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Women Want The Big Ring. They're Also Lying To You.

If my experiences are anything to go by, I know women want the proposal of a lifetime.

By Ellen "Jelly" McRaePublished about a year ago 7 min read
Image created on Canva

Guys, I'm here to give you a helping hand. Big ring? Over the top proposal? Wondering if she liked the small ring you got her? 

I got you. 

I know a lot of women. I know them well enough to know when they're lying to me because they lie the way I do. 

I know when they're deluding themselves, because they give all those signals I give, too. I know when they swear black and blue they don't care that they do care, harder than ever.

I see these women pretend. 

They pretend as every normal human being does. They pretend they don't hate their job, where they live, or how much they earn. Everyone does a normal amount of lying to cover up their shitty life. 

And if you say you don't, you're lying.

But when it comes to the big ring, the flashy proposal, and the big wedding, women lie the most. It's become cool to pretend you don't care about those materialistic things. 

We live in a woke world where if you care about possessions, money and what possessions that money can buy, you're out of touch. 

Despite the fact seeking opulence has had its day, it doesn't mean the want for nice things doesn't lie deep down inside. It simply means people don't say it as much.

I've seen a lot of women pretend they don't want the big proposal. They don't care if their husband-to-be doesn't get down on one knee. 

Or, in retrospect, when recounting the story of their proposal, they pretend not to care he gave her a pea-sized stone pretending to be a diamond. 

The way they talk about the biggest moment of their romantic life, they let the world think they didn't care it wasn't a fairytale.

I'm not one of these women, but I have seen the lying first hand. And, I hate to say, this lying has been painfully turned inwards on me.

That's how I know they're lying to you about what they want.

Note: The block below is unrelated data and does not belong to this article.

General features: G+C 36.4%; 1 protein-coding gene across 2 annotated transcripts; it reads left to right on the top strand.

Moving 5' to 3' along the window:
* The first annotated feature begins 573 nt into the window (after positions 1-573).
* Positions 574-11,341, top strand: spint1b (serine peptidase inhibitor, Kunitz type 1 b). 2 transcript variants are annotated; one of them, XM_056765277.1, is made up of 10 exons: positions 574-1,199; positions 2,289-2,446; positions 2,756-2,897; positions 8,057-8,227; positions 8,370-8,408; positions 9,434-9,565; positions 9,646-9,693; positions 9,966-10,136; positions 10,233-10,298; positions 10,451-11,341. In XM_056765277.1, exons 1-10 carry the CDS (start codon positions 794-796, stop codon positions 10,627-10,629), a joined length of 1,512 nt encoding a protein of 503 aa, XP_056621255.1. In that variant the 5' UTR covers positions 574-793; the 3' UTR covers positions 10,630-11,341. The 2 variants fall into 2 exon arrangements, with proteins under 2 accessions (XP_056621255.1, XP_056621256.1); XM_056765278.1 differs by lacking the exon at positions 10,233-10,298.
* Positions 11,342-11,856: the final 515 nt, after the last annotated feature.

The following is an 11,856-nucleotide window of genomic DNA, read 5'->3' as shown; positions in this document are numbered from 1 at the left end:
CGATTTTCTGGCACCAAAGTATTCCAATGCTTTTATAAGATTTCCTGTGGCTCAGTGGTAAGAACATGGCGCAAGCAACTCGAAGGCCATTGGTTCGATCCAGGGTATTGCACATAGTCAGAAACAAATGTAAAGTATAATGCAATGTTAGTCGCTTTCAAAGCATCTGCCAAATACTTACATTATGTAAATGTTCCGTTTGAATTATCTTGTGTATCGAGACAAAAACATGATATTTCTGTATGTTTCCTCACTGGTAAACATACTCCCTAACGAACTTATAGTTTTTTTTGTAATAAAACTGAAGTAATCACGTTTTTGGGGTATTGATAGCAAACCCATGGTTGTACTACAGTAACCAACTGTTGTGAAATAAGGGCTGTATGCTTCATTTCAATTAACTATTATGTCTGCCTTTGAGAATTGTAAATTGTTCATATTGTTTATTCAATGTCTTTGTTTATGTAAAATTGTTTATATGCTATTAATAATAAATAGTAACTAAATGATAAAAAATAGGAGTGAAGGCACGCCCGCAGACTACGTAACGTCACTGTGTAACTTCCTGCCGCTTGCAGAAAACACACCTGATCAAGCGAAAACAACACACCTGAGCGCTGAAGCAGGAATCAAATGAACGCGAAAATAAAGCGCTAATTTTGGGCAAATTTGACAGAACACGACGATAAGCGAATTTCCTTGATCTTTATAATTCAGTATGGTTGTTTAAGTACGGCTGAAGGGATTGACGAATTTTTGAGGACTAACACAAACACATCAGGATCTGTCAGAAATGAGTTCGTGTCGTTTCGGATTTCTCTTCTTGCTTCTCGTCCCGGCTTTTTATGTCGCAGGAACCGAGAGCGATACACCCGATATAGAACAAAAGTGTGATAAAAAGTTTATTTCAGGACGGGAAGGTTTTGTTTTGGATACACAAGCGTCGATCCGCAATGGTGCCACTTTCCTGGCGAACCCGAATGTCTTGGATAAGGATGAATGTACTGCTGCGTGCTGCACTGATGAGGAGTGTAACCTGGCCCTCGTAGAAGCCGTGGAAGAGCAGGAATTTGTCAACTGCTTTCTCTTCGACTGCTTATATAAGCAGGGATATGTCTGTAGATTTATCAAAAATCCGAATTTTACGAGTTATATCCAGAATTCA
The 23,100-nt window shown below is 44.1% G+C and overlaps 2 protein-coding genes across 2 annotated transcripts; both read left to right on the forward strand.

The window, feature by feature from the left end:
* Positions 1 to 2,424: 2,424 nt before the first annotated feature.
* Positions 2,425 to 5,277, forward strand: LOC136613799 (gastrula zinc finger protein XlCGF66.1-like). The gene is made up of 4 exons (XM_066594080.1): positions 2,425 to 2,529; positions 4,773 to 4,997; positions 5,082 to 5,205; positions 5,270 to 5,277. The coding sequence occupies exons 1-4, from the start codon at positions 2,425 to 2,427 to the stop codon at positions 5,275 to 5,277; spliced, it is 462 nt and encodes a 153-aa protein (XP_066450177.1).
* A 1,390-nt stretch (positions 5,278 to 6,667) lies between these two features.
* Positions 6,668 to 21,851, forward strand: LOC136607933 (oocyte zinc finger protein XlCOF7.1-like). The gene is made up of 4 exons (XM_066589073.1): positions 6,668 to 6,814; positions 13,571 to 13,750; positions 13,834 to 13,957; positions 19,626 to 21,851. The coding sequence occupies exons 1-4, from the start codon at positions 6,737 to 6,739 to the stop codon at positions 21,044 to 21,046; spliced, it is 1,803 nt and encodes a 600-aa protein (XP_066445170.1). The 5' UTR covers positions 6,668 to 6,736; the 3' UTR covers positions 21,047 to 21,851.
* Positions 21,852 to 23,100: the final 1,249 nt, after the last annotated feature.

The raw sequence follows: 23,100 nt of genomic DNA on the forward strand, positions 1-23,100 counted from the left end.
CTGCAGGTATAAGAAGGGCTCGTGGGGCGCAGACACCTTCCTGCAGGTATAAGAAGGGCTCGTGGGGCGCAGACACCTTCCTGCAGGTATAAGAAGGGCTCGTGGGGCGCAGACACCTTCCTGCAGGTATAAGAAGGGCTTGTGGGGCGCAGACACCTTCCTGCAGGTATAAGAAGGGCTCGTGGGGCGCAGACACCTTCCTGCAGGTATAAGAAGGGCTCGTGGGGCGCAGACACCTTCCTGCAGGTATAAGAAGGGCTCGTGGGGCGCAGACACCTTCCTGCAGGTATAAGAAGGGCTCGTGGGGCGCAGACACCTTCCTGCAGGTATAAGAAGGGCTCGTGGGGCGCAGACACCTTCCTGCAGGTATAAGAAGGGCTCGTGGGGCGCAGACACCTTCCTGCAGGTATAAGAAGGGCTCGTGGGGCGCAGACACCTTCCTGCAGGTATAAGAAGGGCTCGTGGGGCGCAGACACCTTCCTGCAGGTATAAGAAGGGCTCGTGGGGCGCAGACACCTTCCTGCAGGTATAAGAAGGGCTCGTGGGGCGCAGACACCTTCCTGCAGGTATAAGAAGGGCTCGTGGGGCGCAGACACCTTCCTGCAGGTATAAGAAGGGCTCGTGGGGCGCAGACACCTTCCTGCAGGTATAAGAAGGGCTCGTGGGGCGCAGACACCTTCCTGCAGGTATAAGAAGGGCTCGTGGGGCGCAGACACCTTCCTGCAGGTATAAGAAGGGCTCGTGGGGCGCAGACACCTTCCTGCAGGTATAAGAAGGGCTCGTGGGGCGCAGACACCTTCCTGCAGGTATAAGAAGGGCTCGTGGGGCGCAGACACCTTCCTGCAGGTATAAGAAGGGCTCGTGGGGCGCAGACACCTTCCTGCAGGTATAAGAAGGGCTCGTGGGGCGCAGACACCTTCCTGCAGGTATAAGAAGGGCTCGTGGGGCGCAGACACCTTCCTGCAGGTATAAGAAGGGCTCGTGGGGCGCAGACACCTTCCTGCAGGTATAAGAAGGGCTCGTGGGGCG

Let me explain what happened to me.

My husband's proposal to me trumped the fairy tales.

It was six years ago on my twenty-eighth birthday. My husband told me to pack a bag and that was all the information he would give me. 

After following his instructions, we left our house to find a stretch limousine waiting for us. I hadn't been in a limo since my year eleven formal. 

This was a big deal.

Like a celebrity, the limousine took us around the city streets until we arrived at the Melbourne Heliport. It was then I found out he had hired a private helicopter to take us to our next destination. 

I didn't know where, but after the forty-minute flight, I found us in the Yarra Valley. 

The chopper landed at one of my favourite wineries, Yering Station. A waiter stood waiting for us with a tray of Champagne. We toured the gardens and drank our bubbles until we came to this little spot near the restaurant.

My then-boyfriend told us we were having lunch here and started telling me a story about penguins. 

He said that when penguins find the penguin they're meant to be with their whole life, they give them a pebble. As he got down on one knee, he presented me with my pebble. 

It was the ring he always joked he would give; a ring he got from a gumball machine. But he had the ring custom-made with the proposal date etched on the outside.

I later found out the amount of searching he had to do to find a gumball-like ring and get it engraved. Let's say, it was a lot.

But as I quickly shoved the ring onto my finger, I watched as he wouldn't move from his spot on his knee. He said to me, whilst presenting a black box, "Or you can wear this one instead." 

It was my dream ring, a 5.25ct amethyst on a platinum setting with a halo carat of diamonds. 

It was huge, beautiful and everything I wanted. He had been listening to me talk about an amethyst engagement ring for years. And he had it specially designed for me.

"You have my ring," I said, quickly replacing the other ring.

The ring and the gumball ring on my thumb

After lunch, another limousine took us around to other wineries where we had drinks and dessert. We then finished at our favourite country club, where we eventually had our wedding. 

He had the room filled with my favourite flowers, vintage champagne and bridal magazines.